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What is endometriosis and how can it be treated?

Endometriosis – which in many cases manifests itself with severe menstrual pain, can in the worst case be the reason for an unfulfilled desire to have children. In recent years, the disease has increasingly appeared in the media, and celebrities have publicly reported on their suffering. Now a petition has been launched calling for concrete measures to combat the disease. Tikbow explains what it’s all about, what happens in the abdomen during the gynecological disease and what treatment options are available.

Did you know what endometriosis is? If not, you’re like many women. According to information from the Endometriosis Association of Germany e.V.1 around 15 percent of the female population is affected. And a large proportion of them are said to have only learned of the existence of the disease when they are diagnosed.

#EndEndoSilence petition.2 is now calling for a national strategy from the German government to deal with the disease. In concrete terms, this means an awareness campaign, funding for research and an action plan for gender-equitable medicine. The petition, which was launched by Theresia Crone, a student who is also ill, found many supporters within a very short time. Ex-GNTM contestant Anna Adamyan, formerly Wilken, is also one of the supporters. She has been campaigning for more visibility of the lower body disease for years.

What is endometriosis?

In endometriosis, tissue growths occur outside the uterine cavity, sometimes extending into the digestive tract. Particularly frequently, the inflammatory endometriosis lesions and cysts settle on the ovarian stalks and resemble the structure and behavior of the uterine mucosa. This means that the endometrial tissue is dependent on the estrogen level, i.e. it grows with the menstrual cycle and is also shed.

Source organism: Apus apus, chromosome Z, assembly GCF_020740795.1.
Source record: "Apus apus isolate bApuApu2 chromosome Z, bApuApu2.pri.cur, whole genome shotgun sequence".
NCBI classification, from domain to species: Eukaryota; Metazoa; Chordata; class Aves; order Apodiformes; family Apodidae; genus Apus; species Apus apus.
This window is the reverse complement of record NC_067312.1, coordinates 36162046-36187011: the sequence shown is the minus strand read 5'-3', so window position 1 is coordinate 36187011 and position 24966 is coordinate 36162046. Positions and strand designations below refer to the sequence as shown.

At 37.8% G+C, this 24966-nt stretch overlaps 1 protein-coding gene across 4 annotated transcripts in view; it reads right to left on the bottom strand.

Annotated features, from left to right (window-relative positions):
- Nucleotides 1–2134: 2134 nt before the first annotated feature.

"There is periodically accompanying menstruation to a co-reaction of the mucosaähnlichen, in the abdominal cavity scattered tissue", explains us the Viennese womenärztin Univ. Prof. Dr. Doris Maria Gruber.3 This is the cause of the typical symptoms of endometriosis: tissue and blood remnants that could not be absorbed and metabolized by the surrounding tissue remain in the body. These are called "endometriomas" (= cysts or tissue remnants usually filled with blood, sometimes also called chocolate cysts because of their color), and these can settle on, for example, ovaries and fallopian tubes.

Symptoms and possible consequences

The disease makes itself felt differently from case to case and depending on the severity – and sometimes not at all. Depending on the exact location of the endometriosis lesions or cysts, bleeding from the bladder or bowel is also possible. They can be very painful due to hormones, especially before and during menstruation, but can also occur independently of hormones, for example in the course of medical examinations, when going to the toilet and especially during and after sex. This is the case, for example, with ex-GNTM contestant Anna Adamyan, who has already spoken very openly üabout her endometriosis disease in the Tikbow interview. The problem: endometriosis can usually only be detected at all by laparoscopy (often called laparoscopy or keyhole technology) über. The foci cannot be detected via ultrasound, CT or MRI.